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Booker becomes first senator to testify against colleague

Sen. Cory Booker (D-NJ) became the first sitting senator to testify against a colleague in a confirmation hearing with a scorching criticism of Trump’s attorney general pick Jeff Sessions.

“The job of an attorney general requires a more courageous empathy than Sen. Sessions’s record demonstrates,” said Booker. “That record suggests that he won’t aggressively pursue the congressional mandate of civil rights, equal rights, and justice for all of our citizens.”

Booker, the sole black Democrat in the Senate, announced his plan to testify two days earlier. President-elect Donald Trump’s transition team bracketed the testimony by quoting Booker’s praise for Sessions, when the two of them fought to get congressional gold medals for civil rights activists. As Booker sat behind the dais, Republicans also shared photos of Sessions marching at the 50th anniversary of the confrontation at Selma’s Edmund Pettis Bridge.

Booker told the Senate Judiciary Committee that Sessions’s voting record needed to be viewed on its own — critically. He cited Sessions’s votes on opposition to broad criminal justice reform “even at a time when the FBI director is speaking out against racial bias in policing,” and worried that he had “demonstrated a hostility” toward civil rights, voting rights, and LGBT rights in the pursuit of law-and-order policies.

“Law and order without justice is unobtainable,” said Booker. “The Alabama troopers on the Edmund Pettis Bridge were seeking law and order. The civil rights marchers were seeking justice and and ultimately peace.”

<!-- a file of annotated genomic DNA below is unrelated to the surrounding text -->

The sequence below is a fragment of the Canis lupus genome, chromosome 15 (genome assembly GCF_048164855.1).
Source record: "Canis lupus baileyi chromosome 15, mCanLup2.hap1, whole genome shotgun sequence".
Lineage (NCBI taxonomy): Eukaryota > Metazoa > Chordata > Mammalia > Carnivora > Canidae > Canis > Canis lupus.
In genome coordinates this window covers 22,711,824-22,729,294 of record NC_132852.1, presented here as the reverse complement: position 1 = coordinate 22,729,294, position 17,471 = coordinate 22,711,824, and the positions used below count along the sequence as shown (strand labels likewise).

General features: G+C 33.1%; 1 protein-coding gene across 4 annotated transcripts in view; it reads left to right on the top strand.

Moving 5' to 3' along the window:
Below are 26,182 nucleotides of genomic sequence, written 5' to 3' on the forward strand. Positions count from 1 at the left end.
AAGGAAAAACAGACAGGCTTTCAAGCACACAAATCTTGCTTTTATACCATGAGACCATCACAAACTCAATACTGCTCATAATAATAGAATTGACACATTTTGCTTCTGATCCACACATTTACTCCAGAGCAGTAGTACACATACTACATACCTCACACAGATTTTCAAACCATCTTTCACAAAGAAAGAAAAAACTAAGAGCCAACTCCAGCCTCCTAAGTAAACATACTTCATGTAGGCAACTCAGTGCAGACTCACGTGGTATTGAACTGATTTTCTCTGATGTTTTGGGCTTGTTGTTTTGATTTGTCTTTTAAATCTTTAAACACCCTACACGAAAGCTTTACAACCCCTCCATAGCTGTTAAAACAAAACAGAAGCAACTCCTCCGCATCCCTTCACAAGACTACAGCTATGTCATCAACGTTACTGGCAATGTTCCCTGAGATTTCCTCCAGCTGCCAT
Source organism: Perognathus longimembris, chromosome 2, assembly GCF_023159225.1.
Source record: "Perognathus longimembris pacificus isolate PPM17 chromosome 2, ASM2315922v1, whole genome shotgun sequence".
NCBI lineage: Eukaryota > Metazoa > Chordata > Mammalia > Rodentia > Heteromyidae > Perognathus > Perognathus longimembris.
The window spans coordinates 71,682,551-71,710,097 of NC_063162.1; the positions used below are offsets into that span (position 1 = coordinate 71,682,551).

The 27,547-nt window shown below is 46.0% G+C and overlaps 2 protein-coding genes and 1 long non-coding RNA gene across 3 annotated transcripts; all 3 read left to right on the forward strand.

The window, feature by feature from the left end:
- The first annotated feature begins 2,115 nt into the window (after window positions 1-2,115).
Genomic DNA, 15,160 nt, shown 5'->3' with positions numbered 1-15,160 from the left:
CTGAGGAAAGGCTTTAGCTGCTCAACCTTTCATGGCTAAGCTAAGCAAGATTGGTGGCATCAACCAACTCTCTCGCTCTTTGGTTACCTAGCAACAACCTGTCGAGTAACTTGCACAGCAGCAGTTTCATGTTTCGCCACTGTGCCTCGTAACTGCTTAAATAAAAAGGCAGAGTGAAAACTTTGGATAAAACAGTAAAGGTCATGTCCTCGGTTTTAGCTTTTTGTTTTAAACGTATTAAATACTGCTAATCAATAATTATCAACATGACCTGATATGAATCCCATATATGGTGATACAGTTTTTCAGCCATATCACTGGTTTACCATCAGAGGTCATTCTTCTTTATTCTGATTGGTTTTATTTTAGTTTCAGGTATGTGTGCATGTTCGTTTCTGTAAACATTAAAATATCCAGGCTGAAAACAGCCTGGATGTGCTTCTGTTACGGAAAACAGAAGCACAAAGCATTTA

This testimony, well-covered ahead of time, was delivered in front of just three Republicans. The third and final stage of the hearing process, it started at 1 p.m., while many members of the committee were tied up with other responsibilities. Committee Chairman Chuck Grassley, Sen. Ted Cruz (R-Tex.), and Sen. Ben Sasse (R-Neb.) stayed for Booker, but the latter two senators left when he was finished. There would have been little drama had the full committee membership been in their seats, as most had announced before the end of the hearing that they would vote for Sessions.

Confirmation hearings, Trump speaks and vote-a-rama: analysis and updates

Wednesday is a particularly busy day in Washington with three Senate confirmation hearings for President-elect Trump’s appointees, a long-awaited Trump news conference and a Senate “vote-a-rama” on a budget resolution that could be the first step in repealing the Affordable Care Act.

Follow along here as Washington Post reporters add insight to Wednesday’s most important moments.